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The Internet is becoming the town square for the global village of tomorrow, Bill Gates.
In the globalized world that is ours, maybe we are moving towards a global village, but that global village brings in a lot of different people, a lot of different ideas, lots of different backgrounds, lots of different aspirations, Lakhdar Brahimi.
The term was coined by Marshall McLuhan and refers to information and communication technologies (the Internet, mass media, and social networks) that have shortened distances among people. We live in a world where information can be exchanged easily and it is also increasingly interconnected, what happens “there” affects things over “here” and vice-versa. For example, the subprime mortgage crisis in the USA spilled over into the world’s financial markets and real economies.
What shall we do about it?
- Recognise that we live in a complex, global, interconnected, and interdependent world, with its blessings and curses. An increasing amount of goods, capital, and people move between different regions and nations whether we like it or not.
- Being fluent in multiple languages is a huge advantage. If we want to be productive and effective in interdisciplinary teams, with global audiences, the first requirement is to be able to communicate efficiently.
- Even when all team members can communicate in a common language, you should be aware of cultural differences:
- The sense of time. It is a scarce resource for western countries, time is money. It must be rationed, controlled, and well managed. For other cultures, time is a flexible resource, it should be subordinated to being kind, friendly and polite to others.
- Physical contact. Depending on the culture and the intimacy between people, a greeting can be a handshake, a hug, a kiss, two or three kisses, a nose rub, etc. We are hard-wired to need touch, especially in the earliest development stages, and to be connected to others. However, some people can feel very uncomfortable when they are touched.
Asian people don’t like been touched and kissed by strangers, many people use shaking hands or a slight bow as a greeting instead; some women don’t like people touching their pregnant bellies and some African-Americans dislike people touching their hair.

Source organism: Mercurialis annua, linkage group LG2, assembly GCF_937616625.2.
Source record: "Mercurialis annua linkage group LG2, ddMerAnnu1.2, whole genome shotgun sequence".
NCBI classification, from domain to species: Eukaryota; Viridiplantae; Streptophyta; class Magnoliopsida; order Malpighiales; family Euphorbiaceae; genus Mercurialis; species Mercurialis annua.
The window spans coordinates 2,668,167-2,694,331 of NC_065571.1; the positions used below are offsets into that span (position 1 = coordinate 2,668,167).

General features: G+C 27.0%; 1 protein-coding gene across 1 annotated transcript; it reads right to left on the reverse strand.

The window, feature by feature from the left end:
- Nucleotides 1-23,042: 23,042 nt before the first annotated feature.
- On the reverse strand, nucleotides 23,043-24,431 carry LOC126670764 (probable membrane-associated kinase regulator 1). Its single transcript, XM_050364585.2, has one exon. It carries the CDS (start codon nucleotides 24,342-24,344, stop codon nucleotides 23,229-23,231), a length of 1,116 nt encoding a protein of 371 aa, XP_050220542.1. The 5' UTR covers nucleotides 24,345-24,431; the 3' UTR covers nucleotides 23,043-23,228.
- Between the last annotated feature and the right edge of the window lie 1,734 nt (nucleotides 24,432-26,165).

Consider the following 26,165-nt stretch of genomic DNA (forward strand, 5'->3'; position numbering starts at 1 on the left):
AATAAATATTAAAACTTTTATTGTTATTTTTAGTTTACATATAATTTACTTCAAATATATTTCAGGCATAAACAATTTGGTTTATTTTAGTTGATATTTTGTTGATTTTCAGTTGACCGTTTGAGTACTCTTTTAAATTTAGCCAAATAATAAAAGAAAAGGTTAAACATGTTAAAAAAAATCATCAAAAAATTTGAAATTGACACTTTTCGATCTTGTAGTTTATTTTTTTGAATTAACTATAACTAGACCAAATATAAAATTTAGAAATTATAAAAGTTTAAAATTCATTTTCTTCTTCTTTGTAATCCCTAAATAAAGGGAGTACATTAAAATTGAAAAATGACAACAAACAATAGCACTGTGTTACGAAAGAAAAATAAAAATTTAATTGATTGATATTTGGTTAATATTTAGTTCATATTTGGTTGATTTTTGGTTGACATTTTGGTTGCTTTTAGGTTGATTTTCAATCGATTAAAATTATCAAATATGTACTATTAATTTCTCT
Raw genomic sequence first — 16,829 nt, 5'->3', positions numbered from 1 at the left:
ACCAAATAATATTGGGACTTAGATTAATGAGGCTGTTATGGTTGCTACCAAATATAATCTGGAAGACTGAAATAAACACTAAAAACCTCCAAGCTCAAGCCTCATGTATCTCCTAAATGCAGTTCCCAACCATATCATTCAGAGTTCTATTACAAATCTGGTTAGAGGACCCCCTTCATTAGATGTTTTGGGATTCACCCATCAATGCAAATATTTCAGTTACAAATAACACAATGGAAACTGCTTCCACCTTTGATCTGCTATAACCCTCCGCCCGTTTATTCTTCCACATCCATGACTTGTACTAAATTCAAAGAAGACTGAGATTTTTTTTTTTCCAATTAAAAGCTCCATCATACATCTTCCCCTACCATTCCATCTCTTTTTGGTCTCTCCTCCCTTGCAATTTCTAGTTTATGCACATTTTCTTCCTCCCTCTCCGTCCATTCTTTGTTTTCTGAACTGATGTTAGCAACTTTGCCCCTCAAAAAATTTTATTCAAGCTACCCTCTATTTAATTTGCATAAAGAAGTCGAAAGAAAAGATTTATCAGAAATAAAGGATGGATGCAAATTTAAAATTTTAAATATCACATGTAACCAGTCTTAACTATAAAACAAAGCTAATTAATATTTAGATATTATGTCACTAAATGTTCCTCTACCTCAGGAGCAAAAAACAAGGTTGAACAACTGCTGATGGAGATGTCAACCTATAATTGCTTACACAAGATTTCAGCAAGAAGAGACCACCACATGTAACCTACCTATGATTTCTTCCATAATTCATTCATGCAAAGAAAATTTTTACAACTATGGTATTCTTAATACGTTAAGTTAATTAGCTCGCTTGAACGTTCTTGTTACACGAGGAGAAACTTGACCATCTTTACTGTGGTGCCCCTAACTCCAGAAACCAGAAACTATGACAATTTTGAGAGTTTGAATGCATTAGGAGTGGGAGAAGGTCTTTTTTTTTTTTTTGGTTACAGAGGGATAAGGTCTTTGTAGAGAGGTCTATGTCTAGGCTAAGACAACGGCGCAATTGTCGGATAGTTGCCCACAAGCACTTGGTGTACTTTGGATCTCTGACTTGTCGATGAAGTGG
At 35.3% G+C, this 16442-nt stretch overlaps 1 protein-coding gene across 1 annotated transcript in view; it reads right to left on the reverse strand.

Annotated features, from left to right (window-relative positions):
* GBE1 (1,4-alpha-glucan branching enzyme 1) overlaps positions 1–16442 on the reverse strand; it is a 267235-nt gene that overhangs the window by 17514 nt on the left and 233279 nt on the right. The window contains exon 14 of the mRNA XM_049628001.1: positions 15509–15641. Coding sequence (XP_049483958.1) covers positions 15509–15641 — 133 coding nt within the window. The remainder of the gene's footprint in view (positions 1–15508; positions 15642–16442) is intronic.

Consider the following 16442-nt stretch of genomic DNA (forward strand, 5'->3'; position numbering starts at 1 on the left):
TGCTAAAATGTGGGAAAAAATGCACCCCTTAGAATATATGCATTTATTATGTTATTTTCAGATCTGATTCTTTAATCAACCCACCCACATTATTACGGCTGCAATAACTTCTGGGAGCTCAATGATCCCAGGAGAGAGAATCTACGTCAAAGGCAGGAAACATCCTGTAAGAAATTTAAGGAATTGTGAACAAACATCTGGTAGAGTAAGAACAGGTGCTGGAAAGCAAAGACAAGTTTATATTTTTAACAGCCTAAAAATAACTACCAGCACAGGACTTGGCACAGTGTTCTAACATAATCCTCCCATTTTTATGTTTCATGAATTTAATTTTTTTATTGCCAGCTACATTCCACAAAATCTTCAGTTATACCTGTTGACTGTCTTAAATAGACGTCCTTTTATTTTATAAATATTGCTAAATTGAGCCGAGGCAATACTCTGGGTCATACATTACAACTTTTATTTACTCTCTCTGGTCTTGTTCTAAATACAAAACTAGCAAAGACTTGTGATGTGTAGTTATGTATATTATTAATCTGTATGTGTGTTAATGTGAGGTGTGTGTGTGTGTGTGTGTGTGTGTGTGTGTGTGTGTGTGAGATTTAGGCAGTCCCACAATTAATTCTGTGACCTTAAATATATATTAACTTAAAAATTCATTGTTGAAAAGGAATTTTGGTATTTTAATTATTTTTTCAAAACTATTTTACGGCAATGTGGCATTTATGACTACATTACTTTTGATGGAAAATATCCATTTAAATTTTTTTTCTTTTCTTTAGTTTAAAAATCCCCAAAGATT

- Silence: Talking is the only right way to communicate in western countries, silence is almost intolerable. However, other cultures value silence. It is advocated over redundancy, rude language, and idle talk.
- Eye contact. This is a sign of confidence and sincerity in western culture. Direct eye contact is indeed culture specific. Some cultures view direct eye contact as indicating hostility, rudeness, anger, and even sexual harassment.
- Physical appearance. Muslim women are required to cover themselves. For instance, wearing a veil is compulsory in some Islamic countries.
- If you communicate in your mother tongue, you should try to speak slowly and use simple vocabulary and grammar structures. Avoid idioms (“I smell something fishy,” “This task is a piece of cake”), localisms, slang (“Ain’t,” “Who blew off?,” “He’s talking bollocks”), and double meanings (“It’s a wonder I’m here at all, you know. My pussy got soaking wet. I had to dry it out in front of the fire before I left,” Are You Being Served?).
- Be wary of political, cultural (“The Big Apple is my favorite place to visit”), and sporting references (“Three or more strikes and I’m out”) and, of course, avoid taboos. For example, consider that there are foods (cows in Hinduism or pork for Jews and Muslims), beverages (the consumption of alcohol is prohibited in Islam) and topics (money, death, religion, sex) that are taboos. Avoid swearing (“he is f***ing hilarious,” “Not to mention that she is a b*tch”), humor (“What’s the best part about living in Switzerland? Not sure, but the flag is a big plus”), and using indecent, obscene, and vulgar language.
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